Verizon has already confirmed it will launch a streaming TV service later year, but the company is hoping to offer something different than what’s already out there.
Speaking at Guggenheim Media Day, Marni Walden, executive vice president and president of media and telematics, confirmed what Verizon CEO Lowell McAdam said weeks ago about the service launching after the AOL and Yahoo integration was under way. Verizon is expecting to close its deal for Yahoo this month and, as a result, reportedly cut as much as 15% of its workforce to avoid redundancies across the two companies.
But those remaining within the newly combined AOL and Yahoo—a new company dubbed Oath—will play a major role in Verizon’s plan for a virtual MVPD service. In terms of programming for that new service, Walden said Verizon is still working on that but that just having a bunch of content is not necessarily a winning strategy.
“Originals are important and sports are really important. But we don’t want to do just a ‘me too’ thing out there. You’re going to see us do things in a different way. It’s definitely not about quantity though. There are some things you have to have but we’re not looking for the kitchen sink on this one,” Walden said.
When Verizon does launch its vMVPD, it will be competing directly with veterans in the space like Sling TV and PlayStation Vue, as well as more recent arrivals like DirecTV Now, YouTube TV, Hulu’s live TV and FuboTV.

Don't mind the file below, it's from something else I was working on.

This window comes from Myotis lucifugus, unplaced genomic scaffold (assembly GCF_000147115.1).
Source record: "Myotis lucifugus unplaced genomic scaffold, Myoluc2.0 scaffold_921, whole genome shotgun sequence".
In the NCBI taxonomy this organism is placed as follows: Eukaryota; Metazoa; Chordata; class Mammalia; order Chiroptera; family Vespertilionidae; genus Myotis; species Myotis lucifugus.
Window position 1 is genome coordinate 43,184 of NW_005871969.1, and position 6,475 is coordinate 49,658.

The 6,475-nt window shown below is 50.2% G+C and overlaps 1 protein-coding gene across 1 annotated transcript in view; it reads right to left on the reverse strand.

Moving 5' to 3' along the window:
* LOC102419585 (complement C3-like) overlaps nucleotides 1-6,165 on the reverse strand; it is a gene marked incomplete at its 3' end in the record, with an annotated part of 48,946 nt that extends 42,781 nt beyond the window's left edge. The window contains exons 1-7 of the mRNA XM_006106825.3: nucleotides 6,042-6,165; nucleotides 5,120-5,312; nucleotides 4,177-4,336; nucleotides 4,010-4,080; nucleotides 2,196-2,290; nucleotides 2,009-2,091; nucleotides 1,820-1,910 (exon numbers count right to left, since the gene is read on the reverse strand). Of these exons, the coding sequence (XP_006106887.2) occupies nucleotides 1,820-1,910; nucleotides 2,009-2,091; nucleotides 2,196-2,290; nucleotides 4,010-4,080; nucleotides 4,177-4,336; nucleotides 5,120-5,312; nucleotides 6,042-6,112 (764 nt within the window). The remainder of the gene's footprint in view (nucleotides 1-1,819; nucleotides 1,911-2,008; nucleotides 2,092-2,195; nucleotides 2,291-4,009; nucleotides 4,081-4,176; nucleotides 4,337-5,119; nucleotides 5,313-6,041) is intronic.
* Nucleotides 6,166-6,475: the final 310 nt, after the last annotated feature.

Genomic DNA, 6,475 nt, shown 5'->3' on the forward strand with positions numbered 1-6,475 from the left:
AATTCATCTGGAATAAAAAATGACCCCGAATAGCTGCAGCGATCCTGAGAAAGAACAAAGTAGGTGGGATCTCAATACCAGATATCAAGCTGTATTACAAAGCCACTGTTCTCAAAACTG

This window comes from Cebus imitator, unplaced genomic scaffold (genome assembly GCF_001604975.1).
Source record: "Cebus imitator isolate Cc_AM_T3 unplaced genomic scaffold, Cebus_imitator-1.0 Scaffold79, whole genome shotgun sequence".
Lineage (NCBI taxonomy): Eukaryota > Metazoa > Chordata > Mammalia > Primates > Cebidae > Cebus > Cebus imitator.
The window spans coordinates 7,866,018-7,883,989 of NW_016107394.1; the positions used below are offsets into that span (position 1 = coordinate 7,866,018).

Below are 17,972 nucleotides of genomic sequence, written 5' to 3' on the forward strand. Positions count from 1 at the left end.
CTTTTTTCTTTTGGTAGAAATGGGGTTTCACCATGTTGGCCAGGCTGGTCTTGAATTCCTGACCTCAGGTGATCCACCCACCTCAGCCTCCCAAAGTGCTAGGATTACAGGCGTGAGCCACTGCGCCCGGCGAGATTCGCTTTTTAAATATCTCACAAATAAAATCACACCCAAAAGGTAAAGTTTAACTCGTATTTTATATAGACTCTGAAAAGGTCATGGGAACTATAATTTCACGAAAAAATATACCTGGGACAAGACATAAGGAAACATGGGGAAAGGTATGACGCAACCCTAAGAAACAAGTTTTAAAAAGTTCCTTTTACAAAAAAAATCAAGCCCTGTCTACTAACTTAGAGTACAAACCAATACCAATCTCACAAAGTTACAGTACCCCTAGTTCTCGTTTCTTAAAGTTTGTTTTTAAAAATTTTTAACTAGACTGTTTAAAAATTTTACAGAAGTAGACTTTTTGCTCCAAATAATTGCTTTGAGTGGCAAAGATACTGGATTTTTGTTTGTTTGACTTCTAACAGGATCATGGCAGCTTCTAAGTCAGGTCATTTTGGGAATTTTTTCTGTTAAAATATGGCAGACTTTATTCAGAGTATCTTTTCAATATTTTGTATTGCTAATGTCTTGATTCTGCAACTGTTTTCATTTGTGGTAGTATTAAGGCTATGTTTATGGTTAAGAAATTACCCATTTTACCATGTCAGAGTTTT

Broadcast networks, sports and news have generally played heavily in the programming for those vMVPDs. But some of the traditional core cable programmers like Viacom and Discovery have not made it into these services, which are generally priced around $35 to $40, although Sling TV starts as low as $20 and Vue jumps as high as $65, and various add-ons can drive up prices quickly.
Walden wouldn’t confirm a release time frame or pricing for Verizon’s vMVPD service. But she did discuss the company’s evolving approach to content.
Walden said that about three years ago, Verizon’s relationship with content essentially consisted of licensing it for the company’s Fios pay-TV platform. She said that now Verizon has assets that can take content broadly across where customers are accessing it, including Fios, mobile, Oath, Go90 and other platforms.